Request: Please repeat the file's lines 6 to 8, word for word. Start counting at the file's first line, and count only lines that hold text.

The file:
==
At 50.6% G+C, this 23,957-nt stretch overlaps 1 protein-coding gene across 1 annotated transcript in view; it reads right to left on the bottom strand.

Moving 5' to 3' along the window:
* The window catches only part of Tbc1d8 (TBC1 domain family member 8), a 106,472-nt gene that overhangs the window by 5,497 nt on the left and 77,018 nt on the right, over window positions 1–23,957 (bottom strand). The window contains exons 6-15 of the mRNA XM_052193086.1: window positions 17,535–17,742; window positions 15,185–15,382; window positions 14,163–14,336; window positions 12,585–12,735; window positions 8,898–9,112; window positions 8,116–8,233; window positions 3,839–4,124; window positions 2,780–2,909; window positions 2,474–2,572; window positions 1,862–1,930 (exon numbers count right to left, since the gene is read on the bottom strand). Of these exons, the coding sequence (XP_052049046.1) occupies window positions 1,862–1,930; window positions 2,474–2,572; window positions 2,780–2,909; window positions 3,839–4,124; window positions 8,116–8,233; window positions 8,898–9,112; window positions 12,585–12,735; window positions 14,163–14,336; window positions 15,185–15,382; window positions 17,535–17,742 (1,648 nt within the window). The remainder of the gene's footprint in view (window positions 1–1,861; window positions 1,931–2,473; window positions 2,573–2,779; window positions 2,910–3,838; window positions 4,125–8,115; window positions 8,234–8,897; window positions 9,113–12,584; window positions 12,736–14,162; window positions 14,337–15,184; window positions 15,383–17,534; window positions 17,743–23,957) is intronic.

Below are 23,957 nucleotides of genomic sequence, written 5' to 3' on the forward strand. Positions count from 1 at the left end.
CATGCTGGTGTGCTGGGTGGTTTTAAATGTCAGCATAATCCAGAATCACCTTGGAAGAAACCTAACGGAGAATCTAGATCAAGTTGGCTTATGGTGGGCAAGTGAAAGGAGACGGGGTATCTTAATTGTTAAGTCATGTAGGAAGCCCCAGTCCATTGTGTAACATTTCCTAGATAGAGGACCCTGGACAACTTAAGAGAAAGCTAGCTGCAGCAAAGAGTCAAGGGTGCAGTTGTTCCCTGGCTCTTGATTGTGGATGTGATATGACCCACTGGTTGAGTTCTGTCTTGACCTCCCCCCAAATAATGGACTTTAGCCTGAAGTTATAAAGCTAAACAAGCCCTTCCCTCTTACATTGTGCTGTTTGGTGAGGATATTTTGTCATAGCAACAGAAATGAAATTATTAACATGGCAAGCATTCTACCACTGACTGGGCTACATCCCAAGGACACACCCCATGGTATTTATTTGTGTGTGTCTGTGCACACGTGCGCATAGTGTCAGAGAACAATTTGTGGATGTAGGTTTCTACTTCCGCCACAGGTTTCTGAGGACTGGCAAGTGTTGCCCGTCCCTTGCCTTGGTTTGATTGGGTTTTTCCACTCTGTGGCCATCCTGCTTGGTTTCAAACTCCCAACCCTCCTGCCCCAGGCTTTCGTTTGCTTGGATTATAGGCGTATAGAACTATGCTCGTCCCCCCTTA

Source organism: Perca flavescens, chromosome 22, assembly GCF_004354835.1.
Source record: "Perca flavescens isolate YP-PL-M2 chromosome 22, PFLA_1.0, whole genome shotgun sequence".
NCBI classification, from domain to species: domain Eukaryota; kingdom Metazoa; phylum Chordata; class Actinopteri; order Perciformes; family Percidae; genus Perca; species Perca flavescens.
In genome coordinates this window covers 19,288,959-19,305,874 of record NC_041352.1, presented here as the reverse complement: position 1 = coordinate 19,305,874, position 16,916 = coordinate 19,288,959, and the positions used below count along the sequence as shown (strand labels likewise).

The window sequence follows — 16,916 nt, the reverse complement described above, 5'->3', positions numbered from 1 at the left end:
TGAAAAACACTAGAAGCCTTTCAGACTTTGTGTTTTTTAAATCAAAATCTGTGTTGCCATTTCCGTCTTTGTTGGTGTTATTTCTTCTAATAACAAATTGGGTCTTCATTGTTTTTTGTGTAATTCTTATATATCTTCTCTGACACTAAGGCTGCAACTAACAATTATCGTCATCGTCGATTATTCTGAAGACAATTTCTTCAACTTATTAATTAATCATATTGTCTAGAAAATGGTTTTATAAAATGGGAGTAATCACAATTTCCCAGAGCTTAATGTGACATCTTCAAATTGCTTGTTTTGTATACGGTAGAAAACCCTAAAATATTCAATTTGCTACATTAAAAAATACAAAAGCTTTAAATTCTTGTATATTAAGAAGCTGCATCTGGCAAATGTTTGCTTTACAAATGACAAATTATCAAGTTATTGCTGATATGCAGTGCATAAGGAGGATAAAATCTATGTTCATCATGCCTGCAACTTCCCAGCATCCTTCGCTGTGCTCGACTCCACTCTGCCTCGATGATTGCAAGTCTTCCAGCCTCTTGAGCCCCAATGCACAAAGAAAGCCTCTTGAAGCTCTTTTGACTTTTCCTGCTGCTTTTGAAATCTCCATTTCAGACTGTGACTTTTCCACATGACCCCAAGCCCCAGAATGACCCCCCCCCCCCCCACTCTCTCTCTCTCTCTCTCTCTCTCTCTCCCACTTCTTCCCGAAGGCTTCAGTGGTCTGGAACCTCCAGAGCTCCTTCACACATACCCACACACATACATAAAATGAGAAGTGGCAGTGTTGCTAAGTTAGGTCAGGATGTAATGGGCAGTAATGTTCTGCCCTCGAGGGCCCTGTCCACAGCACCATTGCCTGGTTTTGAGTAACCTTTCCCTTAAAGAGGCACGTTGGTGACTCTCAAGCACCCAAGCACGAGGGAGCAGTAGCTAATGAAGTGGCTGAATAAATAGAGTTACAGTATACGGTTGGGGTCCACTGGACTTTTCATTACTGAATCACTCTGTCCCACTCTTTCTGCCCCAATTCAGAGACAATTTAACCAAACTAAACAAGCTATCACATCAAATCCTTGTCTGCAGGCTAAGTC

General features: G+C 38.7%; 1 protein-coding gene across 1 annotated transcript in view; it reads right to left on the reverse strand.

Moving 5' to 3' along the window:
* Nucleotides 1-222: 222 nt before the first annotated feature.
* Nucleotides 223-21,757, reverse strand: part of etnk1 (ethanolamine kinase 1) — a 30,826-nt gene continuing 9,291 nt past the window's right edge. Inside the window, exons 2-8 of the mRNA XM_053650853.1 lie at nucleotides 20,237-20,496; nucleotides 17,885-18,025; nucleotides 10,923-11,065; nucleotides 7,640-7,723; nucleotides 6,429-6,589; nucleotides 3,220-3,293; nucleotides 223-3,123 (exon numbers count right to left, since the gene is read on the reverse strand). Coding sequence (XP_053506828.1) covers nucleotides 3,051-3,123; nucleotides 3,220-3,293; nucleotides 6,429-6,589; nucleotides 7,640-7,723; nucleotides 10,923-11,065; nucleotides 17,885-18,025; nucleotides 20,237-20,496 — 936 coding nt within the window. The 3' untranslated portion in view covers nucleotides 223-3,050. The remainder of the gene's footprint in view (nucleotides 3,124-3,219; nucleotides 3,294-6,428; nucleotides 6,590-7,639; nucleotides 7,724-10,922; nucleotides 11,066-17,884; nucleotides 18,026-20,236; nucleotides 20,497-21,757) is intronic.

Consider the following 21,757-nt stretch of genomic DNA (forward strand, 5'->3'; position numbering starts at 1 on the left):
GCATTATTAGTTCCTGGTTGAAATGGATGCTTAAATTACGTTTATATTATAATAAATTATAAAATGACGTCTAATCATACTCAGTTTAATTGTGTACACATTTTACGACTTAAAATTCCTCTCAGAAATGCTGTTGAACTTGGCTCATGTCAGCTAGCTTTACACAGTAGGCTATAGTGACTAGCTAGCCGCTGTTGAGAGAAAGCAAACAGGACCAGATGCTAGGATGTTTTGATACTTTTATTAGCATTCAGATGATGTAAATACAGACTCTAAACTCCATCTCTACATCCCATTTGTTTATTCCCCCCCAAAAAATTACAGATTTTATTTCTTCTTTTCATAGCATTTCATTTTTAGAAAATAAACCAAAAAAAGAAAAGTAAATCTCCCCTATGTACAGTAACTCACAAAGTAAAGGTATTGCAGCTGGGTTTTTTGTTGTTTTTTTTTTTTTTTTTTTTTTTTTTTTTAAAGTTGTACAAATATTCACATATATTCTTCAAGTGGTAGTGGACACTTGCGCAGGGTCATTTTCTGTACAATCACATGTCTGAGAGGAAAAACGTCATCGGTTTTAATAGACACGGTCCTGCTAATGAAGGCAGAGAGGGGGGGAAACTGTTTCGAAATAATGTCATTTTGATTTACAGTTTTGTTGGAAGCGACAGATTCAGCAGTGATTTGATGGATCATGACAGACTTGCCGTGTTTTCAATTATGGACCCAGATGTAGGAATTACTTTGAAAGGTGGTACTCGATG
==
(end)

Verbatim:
Source organism: Perca flavescens, chromosome 22, assembly GCF_004354835.1.
Source record: "Perca flavescens isolate YP-PL-M2 chromosome 22, PFLA_1.0, whole genome shotgun sequence".
NCBI classification, from domain to species: domain Eukaryota; kingdom Metazoa; phylum Chordata; class Actinopteri; order Perciformes; family Percidae; genus Perca; species Perca flavescens.